I can’t remember the last time I saw The Bamboos. It would have been something like five or six years ago and I must have had a pretty good time because looking back, I honestly can’t remember much about the performance at all. In fact, it took a friend to remind me I’d actually been there in the first place.
Regardless, my interest in the Bamboos since has waxed and waned: waxed with every announcement of an album release, and waned each time I heard the actual result. Both 2008’s Side-Stepper
and 2010’s 4
were energetic, bouncing listens that nevertheless lacked in both songwriting and production.
Last month, though, was a game changer for The Bamboos. The group released Medicine Man
– by some distance their finest album yet. Bandleader Lance Ferguson stepped up his writing and brightened the production to a point where the recordings popped and shimmied with an addictive groove. If ever there was a moment to re-evaluate the Bamboos live experience, now is probably it.
A lot of other people seem to have had the same idea. The Hi-Fi is absolutely heaving, and it’s not the kind of crowd that just stares at the stage waiting to be entertained. A Bamboos show is more like a club gig, with punters squeezing this way and that: to the bar, to the bathrooms, to the upstairs balcony and back again. There’s also an obvious number of older blow-ins from the jazz club further round the river but, thankfully, very few silly hats.
The band’s faith in the new material is on display tonight too. Yes, this is an album release show, but even so the Bamboos cut very close to Medicine Man
’s tracklisting. The curtain draws back to the gut-punching beat of ‘What I Know’, Ferguson sharing the front of the stage with vocalist Kylie Auldist. It’s a great way to open the gig, the flaring choruses and intoned outro acting like a warm-up for Auldist, while the hornplayers loosen their lips with some stabbing riffs.
It also begins the first lesson of the night: Kylie Auldist absolutely delivers onstage. I’ve never been a fan of Auldist’s recorded work, finding her voice powerful but lacking in dimension. Seeing her onstage, though, I can’t eat my words fast enough. You could argue it’s an issue of practicality, given she pilots many of the cuts put down on record by other guest vocalists, but that’s really part of the expert demonstration: Ferguson could pitch her anything and she’d still smack it out of the park. Time and again she takes it on – ‘Cut Me Down’, ‘Never’, ‘I Got Burned’ and a new cut, ‘Daydream’, are all sliced and diced – and I’m not sure anybody in the venue could fault her performance.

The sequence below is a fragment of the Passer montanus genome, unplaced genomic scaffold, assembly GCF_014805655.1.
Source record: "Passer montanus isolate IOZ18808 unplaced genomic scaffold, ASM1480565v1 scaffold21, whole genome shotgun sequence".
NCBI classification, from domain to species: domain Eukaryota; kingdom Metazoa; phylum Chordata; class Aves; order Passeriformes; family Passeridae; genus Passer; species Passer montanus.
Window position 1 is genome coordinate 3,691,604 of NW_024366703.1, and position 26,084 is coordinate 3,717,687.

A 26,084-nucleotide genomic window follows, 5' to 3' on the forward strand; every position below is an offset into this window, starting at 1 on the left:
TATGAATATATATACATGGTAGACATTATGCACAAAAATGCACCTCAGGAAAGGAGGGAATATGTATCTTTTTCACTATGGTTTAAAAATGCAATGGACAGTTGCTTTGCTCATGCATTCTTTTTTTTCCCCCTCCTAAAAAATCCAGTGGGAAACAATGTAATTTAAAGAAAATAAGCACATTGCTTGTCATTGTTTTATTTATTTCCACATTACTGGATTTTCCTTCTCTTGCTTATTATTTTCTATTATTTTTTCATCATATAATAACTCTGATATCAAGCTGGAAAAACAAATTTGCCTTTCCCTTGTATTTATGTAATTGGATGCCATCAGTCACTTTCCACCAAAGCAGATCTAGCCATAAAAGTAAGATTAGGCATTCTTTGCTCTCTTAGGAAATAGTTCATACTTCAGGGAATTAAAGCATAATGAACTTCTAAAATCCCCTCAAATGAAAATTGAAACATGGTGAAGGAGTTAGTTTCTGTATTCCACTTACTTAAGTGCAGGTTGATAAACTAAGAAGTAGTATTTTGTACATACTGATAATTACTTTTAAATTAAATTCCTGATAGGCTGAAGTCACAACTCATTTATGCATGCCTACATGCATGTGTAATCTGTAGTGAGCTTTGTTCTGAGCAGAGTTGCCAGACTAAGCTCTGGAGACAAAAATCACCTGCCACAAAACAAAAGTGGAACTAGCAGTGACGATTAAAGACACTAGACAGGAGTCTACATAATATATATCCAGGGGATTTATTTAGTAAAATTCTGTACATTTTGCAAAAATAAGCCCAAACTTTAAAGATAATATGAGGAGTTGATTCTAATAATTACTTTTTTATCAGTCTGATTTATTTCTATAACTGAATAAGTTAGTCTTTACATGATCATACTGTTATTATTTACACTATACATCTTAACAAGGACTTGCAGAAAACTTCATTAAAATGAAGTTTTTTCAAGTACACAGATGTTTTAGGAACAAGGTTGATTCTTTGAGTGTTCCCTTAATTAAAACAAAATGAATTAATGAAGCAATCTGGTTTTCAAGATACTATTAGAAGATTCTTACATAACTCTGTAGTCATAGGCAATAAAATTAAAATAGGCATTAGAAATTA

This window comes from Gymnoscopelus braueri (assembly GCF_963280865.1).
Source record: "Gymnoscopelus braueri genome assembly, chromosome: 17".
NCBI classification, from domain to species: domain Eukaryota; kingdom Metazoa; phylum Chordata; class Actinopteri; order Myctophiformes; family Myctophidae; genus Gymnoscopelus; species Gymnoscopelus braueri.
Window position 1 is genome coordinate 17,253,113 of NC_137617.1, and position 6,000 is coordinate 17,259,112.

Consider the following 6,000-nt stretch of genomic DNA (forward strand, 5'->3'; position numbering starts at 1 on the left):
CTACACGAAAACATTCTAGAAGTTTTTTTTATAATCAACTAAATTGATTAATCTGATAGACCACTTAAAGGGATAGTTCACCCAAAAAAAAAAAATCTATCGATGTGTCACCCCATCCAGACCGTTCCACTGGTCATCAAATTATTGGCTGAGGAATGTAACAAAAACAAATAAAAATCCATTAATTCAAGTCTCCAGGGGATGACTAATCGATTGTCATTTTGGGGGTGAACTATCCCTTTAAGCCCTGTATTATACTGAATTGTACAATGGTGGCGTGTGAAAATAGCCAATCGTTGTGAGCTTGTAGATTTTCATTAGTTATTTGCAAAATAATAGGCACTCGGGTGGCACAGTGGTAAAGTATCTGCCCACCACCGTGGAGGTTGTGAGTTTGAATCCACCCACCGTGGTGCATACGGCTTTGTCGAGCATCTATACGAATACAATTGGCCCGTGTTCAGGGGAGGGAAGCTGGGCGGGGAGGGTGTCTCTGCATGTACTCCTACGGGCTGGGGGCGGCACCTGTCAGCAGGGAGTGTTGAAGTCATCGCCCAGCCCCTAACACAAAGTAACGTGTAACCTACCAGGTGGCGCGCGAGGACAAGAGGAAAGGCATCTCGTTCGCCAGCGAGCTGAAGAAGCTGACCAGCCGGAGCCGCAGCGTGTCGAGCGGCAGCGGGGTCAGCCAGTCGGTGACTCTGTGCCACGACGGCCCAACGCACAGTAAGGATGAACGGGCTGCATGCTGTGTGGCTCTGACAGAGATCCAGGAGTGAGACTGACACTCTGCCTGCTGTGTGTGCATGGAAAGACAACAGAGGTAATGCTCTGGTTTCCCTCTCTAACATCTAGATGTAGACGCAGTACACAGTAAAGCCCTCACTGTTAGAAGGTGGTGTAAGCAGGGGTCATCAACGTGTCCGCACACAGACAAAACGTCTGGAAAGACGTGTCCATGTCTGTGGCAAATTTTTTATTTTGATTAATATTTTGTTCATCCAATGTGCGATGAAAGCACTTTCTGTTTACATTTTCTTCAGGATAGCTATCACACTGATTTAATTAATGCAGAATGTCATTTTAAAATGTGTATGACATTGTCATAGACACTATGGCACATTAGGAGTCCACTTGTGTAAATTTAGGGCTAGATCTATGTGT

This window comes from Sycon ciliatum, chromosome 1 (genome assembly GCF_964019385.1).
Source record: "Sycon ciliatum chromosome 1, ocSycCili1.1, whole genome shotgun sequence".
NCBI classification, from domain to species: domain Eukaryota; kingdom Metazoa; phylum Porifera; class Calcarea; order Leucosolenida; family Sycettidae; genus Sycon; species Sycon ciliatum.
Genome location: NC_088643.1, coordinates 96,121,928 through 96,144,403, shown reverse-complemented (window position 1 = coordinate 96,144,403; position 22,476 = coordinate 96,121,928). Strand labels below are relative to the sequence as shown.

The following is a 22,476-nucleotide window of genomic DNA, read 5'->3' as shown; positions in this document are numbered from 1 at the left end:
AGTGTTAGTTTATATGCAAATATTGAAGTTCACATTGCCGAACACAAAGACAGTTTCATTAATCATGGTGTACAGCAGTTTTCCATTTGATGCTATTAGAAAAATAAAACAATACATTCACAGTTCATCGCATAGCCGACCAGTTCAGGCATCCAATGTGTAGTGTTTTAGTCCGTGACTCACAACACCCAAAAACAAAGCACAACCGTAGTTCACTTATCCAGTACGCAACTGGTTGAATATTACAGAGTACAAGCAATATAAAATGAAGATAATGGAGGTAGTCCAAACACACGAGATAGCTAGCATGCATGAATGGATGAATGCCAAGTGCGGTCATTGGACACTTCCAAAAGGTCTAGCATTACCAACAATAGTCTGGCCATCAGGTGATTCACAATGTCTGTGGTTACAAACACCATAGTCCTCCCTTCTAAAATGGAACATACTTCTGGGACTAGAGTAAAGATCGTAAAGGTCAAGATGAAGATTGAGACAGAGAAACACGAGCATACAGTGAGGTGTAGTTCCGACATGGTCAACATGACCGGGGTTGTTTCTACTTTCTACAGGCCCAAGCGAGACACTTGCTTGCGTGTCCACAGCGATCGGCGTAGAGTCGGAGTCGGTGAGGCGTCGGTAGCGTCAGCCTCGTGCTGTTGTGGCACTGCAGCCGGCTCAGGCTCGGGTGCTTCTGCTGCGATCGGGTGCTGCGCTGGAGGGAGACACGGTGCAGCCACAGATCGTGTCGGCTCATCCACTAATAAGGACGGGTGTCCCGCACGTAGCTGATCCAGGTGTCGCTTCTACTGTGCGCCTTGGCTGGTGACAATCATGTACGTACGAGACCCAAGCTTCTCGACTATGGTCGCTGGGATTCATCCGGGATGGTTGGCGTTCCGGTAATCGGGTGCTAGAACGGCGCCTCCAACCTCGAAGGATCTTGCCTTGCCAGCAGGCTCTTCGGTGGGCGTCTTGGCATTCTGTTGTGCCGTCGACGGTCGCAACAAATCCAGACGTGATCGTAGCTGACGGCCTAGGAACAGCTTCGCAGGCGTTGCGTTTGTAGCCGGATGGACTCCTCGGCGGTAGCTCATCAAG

The second lesson tonight is that Megan Washington is a weirdo. About two thirds of the way through the gig Ferguson introduces the Brisbane-born singer-songwriter and she barrels on stage to whoops of delight from the crowd, only to then confuse the fuck out of everyone by pronouncing that her father’s in the audience and saying: “Hi dad. Even though I do music, I’m not a junkie.” Cool story, bro. (I dunno: perhaps she had just been itching to get out there. From my vantage point I could see Washington backstage from the start of proceedings, pogoing about with her arms in the air).
Never mind, though, because once the music starts Washington delivers some of the key moments of the night, racing through the band’s covers of Kings of Leon’s ‘King of the Rodeo’ and James Blake’s ‘Wilhem Scream’, before turning in ‘Eliza’, her contribution to Medicine Man
and possibly one of the greatest Bamboos songs to date. She’s all limbs and attitude and nonsense but you can’t argue with the final result – Washington’s three cuts are spectacular.
Lesson three is of course the Bamboos themselves. It’s only halfway through the show that I start feeling like a dick for having ever doubted these guys. Everyone shines, with precision drum, trumpet and flute solos all delivered on cue. And for all his qualities as a bandleader, it’s nice to be able to see Ferguson’s musicality come to the fore. He’s an exceptional guitarist, and shreds a couple of jaw-dropping solos throughout the course of the night.
Despite Medicine Man
being more than prominent tonight, the Bamboos end on a 4
double punch of ‘Like Tears in Rain’ and ‘Keep Me in Mind’. It’s an inspired move. I look around the room to see absolute mayhem. Everyone’s dancing, and mostly with each other: dudes with girls, girls with girls, dudes with dudes, old people, bartenders. I can’t see Megan Washington anymore but she’s probably out back pulling on a helmet and doing headspins. A guy in front of me goes hands free on half a beer, pumping his fists as he chugs down the frothy brown liquid. And at this point I think it’s fair to say that I ‘get’ the Bamboos. I may forever struggle to remember my first experience with the band, but I won’t be forgetting tonight in a hurry.
: Matt Shea